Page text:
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The iPhone 8 exists simultaneously in two time periods—an emerging future pervaded by innovative new apps incorporating augmented reality and machine learning and a past when LCD displays offered the best quality and the user’s relationship to the screen was less emphasized.
The A11 Bionic chip is a marvelous feat of engineering, offering industry-leading performance and powering the most accessible AR platform yet. But it’s tied to a display technology that the industry is finally ready to move on from and a design that didn’t even seem fresh when it was introduced three years ago.
And then there’s the price. The iPhone 8 starts at $699—$50 more than the iPhone 7 entry price last year. Yes, this device starts at 64GB of storage now instead of 32, but that price tag puts it just shy of the Samsung Galaxy S8. The 256GB iPhone 8 Plus is only $50 less than the entry-level 64GB iPhone X, though the storage difference is notable.
When weighed against other phones in its class, the iPhone 8 poses the question: “Which do consumers care more about—performance or the design and screen?” I’m going to go out on a limb here and say that today, many consumers care a lot more about the design and the screen. Initially, that makes the iPhone 8 hard to recommend to some.
That’s the current problem with the iPhone 8. By several metrics, it’s a great handset—I’m just not sure for whom.
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APPLE RELEASED the iPhone 7 and iPhone 7 Plus last week. There's plenty to like about both handsets, but for comparison's sake, we thought it prudent to pit the iPhone 7 against the iPhone 6 to see how the two-year-old model stacks up against the fresh-faced contender.
iPhone 7: 138x67x7.1mm, 138g, IP67 certification
iPhone 6: 138x67x6.9mm, 129g
Both smartphones use Apple's proprietary Lightning port. The iPhone 6 used it just for charging and data, but the iPhone 7 also relies on it for audio. The rumours were true: the iPhone 7 ships with a pair of AirPods designed for use with the Lightning port rather than a traditional 3.5mm jack.
Apple also includes an adaptor in the box so you'll still be able to use your beloved analogue headphones, but bear in mind that whichever solution you choose, audio and charging can't happen at the same time.
The iPhone 7 is the first Apple handset with IP67 certification. This isn't the highest rating the iPhone could have been awarded, but still means that the device is protected from dust and can survive in water up to a depth of 1m for 30 minutes. The iPhone 6 is better left in a protective case as it's wholly at the mercy of the elements.
The iPhone 7 breaks with tradition by doing away with the classic Space Grey colour. But two new options, Black and Jet Black, support the Gold, Rose Gold and Silver models. The iPhone 6 was available in a choice of Space Grey, Silver and Gold.
iPhone 7: 4.7in 1,334x750 resolution at 326ppi
iPhone 6: 4.7in 1,334x750 resolution at 326ppi
Both generations have the same 4.7in 1,334x450 resolution display, but Apple said that the iPhone 7 screen is 25 per cent brighter than even the 6S, so the iPhone 6 lags behind somewhat in this regard.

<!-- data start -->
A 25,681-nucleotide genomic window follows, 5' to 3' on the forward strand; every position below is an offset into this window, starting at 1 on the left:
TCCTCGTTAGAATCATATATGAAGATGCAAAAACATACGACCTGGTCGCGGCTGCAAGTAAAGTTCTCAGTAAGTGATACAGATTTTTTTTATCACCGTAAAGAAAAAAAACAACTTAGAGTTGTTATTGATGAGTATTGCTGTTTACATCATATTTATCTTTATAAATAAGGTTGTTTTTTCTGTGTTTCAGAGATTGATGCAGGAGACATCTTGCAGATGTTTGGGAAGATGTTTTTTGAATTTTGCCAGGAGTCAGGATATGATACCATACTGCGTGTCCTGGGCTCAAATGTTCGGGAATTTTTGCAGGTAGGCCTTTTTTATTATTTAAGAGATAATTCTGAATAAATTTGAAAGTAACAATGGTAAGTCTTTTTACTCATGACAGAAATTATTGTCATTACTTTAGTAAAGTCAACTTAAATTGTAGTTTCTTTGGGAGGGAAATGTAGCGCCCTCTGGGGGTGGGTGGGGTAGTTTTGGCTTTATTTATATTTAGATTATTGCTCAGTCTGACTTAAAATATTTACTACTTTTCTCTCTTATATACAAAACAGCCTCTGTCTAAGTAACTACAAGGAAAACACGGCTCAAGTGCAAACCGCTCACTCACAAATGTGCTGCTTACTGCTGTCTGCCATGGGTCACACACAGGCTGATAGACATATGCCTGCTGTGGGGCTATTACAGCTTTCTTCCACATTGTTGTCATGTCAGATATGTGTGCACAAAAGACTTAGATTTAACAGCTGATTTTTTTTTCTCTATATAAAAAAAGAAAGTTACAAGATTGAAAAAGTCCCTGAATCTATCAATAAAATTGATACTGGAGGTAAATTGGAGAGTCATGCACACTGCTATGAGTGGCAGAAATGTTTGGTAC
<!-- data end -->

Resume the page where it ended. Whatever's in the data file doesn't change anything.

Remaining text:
The iPhone 6 also lacked 3D Touch, a feature that allowed future models to detect varying degrees of pressure instead of relying solely on taps.
iPhone 7: iOS 10
iPhone 6: iOS 8
Apple designed iOS 10 with the iPhone 7 in mind. iOS 10 brings new features such as lock screen widgets, revamped Messaging, Maps, Photos, Apple Music and News apps, and support for Siri in third-party apps.
The iPhone 6 shipped with iOS 8 but is upgradeable to iOS 10 now.
iPhone 7: 64-bit A10 (two 2.4GHz cores TBC), 2GB of RAM
iPhone 6: 64-bit A8 chip, 1.4GHz dual core, 1GB of RAM
The iPhone 7 is powered by Apple's new A10 Fusion processor, which is claimed to be the fastest smartphone chip available thanks to two "high performance" cores.
Apple said that the A10 provides 40 per cent faster processing than the A9 chip before it, while a new controller intelligently manages workloads and results in increased efficiency. Similarly, the iPhone 7's new GPU is capable of delivering a performance increase equivalent to 50 per cent.
The A8 is still a capable chip, but Apple has optimised things when it comes to iOS 9 and above to run on devices with 2GB of RAM. iOS 9 (and later 10) will still work, but we suspect that the experience may differ somewhat on technology two generations old.
iPhone 7: 12MP rear-facing, 7MP front-facing
iPhone 6: 8MP rear, 1.2MP front
The iPhone 7 trumps the ageing iPhone 6 in terms of the cameras. The iPhone 7 has a 12MP rear-facing unit with an improved six-element lens and a wider f/1.8 aperture. The iPhone 6 featured a 8MP snapper with a f/2.2 aperture and lacked any form of optical image stabilisation.
The iPhone 7 improves on the Dual LED (dual-tone) flash found on the iPhone 6. The Quad LED flash is 50 per cent brighter than that seen on the iPhone 6S, and there's a far superior 7MP front-facing camera that offers image stabilisation too.
In addition, t's worth noting that the iPhone 6 lacked 4K video recording capabilities.
iPhone 7: 1,960mAh
iPhone 6: 1,810mAh
Apple hasn't given exact specifications, but claimed that the iPhone 7 battery provides 14 hours of life.
iPhone 7: 32GB/128GB/256GB
iPhone 6: 16GB/64GB/128GB
The iPhone 7 ships with 32GB, 128GB and 256GB storage configurations, which means that iPhone 6 buyers are somewhat limited in their choice.
The iPhone 7 improves on the iPhone 6 on every level. The iPhone 6 was eclipsed by the iPhone 6S, and we reckon it's now a little long in the tooth. Prices start at around £449 for a lowly 16GB model, but for the extra money you're probably better off plumping for the entry-level iPhone 7. µ